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This content is taken from the Davidson Institute of Science Education at the Weizmann Institute of Science's online course, Flexagons and the Math Behind Twisted Paper. Join the course to learn more.

Skip to 0 minutes and 0 seconds It all started in 1939. Arthur Stone, a graduate student from England, packed his bag with math books and binders and left for Princeton University in America. During the evenings at Princeton, he went through the course material, but he had to trim his American letter size sheets to fit them to his A4 size English binder. Now, letter size sheets are slightly wider and slightly shorter than A4 sheets, so his trimming left him with quite a lot of strips of paper. Experimenting with these strips of paper and folding them in different ways, Arthur created paper toys. One hexagon shaped paper toy, when manipulated by a series of what is now called “flexes”, revealed some rather unusual and unexpected properties.

Skip to 0 minutes and 39 seconds Arthur called the collection of paper-toys flexagons

Skip to 0 minutes and 42 seconds and shared his discovery with his friends at Princeton: Bryant Tuckermann, Richard Feynman and John Tukey. Together they founded a “flexagon committee” to study the largely growing family of flexagons. Tuckerman was a graduate math student, Tukey a young mathematics instructor and Feynman a physics graduate student who would become a Nobel prize winner, famous for his contributions to particle physics, in particular for a series of so-called Feynman diagrams. Flexagon diagrams, used and invented by the Flexagon committee were Feynman’s inspiration for his particle physics diagrams. Our friends did not publish their fundamental work about flexagons. Creative laymen and excited mathematicians contribute pieces to the puzzle of discovering flexagons You are invited to join us!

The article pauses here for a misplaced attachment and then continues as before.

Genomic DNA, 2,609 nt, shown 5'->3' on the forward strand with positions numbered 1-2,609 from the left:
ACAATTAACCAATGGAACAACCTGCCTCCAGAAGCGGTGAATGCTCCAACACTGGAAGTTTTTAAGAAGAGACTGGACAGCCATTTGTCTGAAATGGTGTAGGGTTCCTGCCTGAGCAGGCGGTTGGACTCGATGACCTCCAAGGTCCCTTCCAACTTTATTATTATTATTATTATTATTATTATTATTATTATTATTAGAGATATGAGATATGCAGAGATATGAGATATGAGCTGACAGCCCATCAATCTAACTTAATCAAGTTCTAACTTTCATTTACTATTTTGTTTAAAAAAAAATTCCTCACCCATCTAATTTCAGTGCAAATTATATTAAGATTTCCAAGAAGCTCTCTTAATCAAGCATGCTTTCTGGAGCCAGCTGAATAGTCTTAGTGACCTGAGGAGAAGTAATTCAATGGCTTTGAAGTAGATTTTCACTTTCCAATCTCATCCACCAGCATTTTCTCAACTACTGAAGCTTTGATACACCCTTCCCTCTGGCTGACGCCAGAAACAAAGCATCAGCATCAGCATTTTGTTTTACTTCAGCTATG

The history of flexagons

So, you know now that flexagons were invented by the British mathematician Arthur Stone, while he was still a graduate student in math. Together with other notable mathematicians and physicists, John Tukey, Bryant Tuckerman and Richard Feynman they studied flexagons and the math behind them, and we’re going to follow in their footsteps.


As you saw, flexagons were discovered by chance. Do you know of other discoveries that were made by chance?

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This video is from the free online course:

Flexagons and the Math Behind Twisted Paper

Davidson Institute of Science Education at the Weizmann Institute of Science